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Why inflation isn't higher

  • 12 August 2021
The biggest mystery of the financial markets is why, when the monetary authorities have been printing money with their ears pinned back, is inflation for the most part not a problem? What happens with inflation is crucial to the short-term survival of the whole system. Global debt, which is running at well over 300 per cent of global GDP, is only sustainable because interest rates are exceptionally low (the base rate in Australia is only 0.1 per cent). And interest rates are low because inflation is not a problem.

The orthodoxy followed by central banks is that if inflation rises beyond a certain level, then interest rates must also rise to reduce the supply of money in the system. Central banks no longer have any control over the quantity of money, so the only lever available to them is the cost of money, or interest rates. As we will see, that orthodoxy is about as relevant to the modern financial world as the horse and cart is to Grand Prix racing, but it is nevertheless what economists are taught at university and so that is what they will do.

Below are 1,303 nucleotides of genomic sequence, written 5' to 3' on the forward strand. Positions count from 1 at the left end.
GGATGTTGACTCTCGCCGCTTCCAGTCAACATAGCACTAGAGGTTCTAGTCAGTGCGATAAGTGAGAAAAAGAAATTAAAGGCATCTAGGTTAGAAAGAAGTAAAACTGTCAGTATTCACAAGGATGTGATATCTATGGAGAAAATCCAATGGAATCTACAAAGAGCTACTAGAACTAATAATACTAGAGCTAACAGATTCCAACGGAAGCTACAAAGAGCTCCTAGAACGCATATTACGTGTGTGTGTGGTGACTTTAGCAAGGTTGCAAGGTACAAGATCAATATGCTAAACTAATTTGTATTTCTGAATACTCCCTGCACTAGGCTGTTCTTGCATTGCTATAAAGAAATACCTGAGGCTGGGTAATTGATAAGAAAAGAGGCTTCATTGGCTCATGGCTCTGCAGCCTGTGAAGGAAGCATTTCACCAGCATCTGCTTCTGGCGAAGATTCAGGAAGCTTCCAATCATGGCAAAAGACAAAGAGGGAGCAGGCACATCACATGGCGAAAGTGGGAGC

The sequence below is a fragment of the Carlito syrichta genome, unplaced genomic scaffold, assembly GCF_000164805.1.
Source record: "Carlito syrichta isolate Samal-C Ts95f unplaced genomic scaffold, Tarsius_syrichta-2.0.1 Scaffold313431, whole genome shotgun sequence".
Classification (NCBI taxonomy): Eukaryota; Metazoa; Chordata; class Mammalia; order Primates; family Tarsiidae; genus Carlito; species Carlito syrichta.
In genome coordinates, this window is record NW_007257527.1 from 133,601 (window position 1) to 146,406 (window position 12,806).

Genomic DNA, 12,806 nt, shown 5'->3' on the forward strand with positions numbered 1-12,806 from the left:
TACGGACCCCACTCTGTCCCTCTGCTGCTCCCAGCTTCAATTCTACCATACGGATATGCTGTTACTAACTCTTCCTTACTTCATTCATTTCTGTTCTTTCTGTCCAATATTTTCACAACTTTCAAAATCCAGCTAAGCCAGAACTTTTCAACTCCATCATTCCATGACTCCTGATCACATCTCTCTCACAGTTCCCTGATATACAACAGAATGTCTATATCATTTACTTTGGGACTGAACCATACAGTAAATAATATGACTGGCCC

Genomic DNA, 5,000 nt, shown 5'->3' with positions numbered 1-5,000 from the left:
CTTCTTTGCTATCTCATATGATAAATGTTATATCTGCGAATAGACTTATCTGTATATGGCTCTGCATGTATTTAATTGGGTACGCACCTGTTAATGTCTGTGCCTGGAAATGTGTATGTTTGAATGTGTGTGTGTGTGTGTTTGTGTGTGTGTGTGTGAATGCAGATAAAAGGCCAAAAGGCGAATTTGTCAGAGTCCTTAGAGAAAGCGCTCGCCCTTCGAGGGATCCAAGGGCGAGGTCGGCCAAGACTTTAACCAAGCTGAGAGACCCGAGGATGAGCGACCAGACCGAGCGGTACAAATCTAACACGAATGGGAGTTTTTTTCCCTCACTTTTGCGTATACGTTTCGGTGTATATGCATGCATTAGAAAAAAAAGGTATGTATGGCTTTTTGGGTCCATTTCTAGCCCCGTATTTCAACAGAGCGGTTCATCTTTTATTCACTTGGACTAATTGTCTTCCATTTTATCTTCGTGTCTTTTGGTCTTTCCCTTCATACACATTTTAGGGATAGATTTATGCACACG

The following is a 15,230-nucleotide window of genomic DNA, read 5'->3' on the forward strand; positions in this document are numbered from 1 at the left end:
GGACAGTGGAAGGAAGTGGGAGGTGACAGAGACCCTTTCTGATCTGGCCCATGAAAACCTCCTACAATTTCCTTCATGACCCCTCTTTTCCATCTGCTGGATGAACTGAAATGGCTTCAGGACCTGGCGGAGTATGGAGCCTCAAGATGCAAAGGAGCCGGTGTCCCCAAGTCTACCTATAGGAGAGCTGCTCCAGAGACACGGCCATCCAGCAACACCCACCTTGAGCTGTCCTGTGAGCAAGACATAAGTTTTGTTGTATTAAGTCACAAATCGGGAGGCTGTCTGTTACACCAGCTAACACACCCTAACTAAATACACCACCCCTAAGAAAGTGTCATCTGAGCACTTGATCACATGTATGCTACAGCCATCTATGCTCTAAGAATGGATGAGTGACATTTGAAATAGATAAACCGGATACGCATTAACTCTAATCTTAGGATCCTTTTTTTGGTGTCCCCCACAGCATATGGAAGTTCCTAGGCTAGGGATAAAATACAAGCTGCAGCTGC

Should inflation, and then interest rates, rise a significant portion of the debt would become unserviceable, which would put the banks under pressure. So far, however, inflation, as measured in the Consumer Price Index (CPI), has stayed quiescent. There has been no reason to take the risky step of raising rates, which in Australia would imperil our outrageously indebted housing market.

According to conventional economics, it should not be this way. Since the covid crisis, most central banks have been effectively printing money in a process called Quantitative Easing, whereby they buy back government debt, and sometimes corporate debt and put it on their balance sheets. With so much more money being created it should mean that inflation soars, but it is not. Why?

Two reasons suggest themselves. The first is that the extra money has not gone into spending on the things that are measured in the CPI such as: food, transport costs, clothes and rent. Instead, it has largely poured into assets such as housing and shares.

Asset inflation is not something that central banks can measure or analyse easily. Unlike the things included in the CPI, which are constantly being bought and sold and are therefore easy to track, asset transactions are lumpy and irregular and the value is only realised when there